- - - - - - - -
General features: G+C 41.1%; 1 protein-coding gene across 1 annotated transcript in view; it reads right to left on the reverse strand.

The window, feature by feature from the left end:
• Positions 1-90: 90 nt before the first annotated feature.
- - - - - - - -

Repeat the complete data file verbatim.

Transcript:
General features: G+C 41.1%; 1 protein-coding gene across 1 annotated transcript in view; it reads right to left on the reverse strand.

The window, feature by feature from the left end:
• Positions 1-90: 90 nt before the first annotated feature.